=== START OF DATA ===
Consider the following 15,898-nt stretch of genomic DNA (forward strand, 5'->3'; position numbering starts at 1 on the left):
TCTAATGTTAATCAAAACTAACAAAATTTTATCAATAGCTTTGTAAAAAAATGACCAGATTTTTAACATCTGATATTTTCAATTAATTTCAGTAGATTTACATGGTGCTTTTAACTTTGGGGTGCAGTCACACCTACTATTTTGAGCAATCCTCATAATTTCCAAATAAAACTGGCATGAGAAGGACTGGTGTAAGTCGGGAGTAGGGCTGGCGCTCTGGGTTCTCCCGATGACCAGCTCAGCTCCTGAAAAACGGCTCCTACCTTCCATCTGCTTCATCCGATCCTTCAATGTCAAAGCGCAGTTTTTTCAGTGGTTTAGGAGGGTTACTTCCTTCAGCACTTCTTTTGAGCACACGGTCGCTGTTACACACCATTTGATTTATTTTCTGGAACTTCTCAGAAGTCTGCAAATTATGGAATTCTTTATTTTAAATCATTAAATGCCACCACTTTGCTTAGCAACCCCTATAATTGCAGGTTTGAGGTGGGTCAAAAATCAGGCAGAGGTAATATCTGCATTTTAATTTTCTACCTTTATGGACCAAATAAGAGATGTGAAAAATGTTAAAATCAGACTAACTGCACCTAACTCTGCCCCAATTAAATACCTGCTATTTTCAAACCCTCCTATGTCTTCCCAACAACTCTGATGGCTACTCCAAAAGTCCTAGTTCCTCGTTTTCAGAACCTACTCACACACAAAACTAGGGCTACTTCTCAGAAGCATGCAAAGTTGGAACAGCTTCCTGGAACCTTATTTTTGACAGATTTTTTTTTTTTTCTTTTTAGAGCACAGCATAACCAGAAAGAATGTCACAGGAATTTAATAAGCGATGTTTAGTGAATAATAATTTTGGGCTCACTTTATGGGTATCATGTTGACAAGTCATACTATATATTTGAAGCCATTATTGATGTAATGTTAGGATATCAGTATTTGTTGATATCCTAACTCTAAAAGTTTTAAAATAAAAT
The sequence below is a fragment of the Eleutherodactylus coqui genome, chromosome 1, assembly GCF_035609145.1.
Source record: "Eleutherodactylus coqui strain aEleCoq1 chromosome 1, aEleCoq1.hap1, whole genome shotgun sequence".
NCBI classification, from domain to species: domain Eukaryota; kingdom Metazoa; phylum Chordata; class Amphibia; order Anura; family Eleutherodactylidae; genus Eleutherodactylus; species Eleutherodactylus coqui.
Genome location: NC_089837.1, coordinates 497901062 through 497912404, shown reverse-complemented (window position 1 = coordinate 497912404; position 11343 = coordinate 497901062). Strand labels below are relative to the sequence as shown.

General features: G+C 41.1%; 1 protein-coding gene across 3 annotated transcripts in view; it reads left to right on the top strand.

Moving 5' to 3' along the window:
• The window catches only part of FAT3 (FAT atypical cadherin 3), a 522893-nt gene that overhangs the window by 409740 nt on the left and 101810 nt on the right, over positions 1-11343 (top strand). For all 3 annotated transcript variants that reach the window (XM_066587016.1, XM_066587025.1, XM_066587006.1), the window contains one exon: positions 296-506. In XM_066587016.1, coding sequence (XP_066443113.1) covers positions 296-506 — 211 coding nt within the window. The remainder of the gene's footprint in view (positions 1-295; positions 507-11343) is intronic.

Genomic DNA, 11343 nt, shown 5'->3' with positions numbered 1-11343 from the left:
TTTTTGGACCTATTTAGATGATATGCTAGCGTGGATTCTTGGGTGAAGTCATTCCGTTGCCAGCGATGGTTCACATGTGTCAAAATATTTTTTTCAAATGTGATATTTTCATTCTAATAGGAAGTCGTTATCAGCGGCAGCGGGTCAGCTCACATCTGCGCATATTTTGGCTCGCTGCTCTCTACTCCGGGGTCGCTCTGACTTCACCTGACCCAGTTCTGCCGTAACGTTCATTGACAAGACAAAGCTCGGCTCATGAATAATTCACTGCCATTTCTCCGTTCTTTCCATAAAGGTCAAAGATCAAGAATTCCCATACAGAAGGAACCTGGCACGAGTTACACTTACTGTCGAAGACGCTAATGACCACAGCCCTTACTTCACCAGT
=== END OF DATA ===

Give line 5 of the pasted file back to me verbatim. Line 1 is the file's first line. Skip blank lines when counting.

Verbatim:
NCBI classification, from domain to species: domain Eukaryota; kingdom Metazoa; phylum Chordata; class Amphibia; order Anura; family Eleutherodactylidae; genus Eleutherodactylus; species Eleutherodactylus coqui.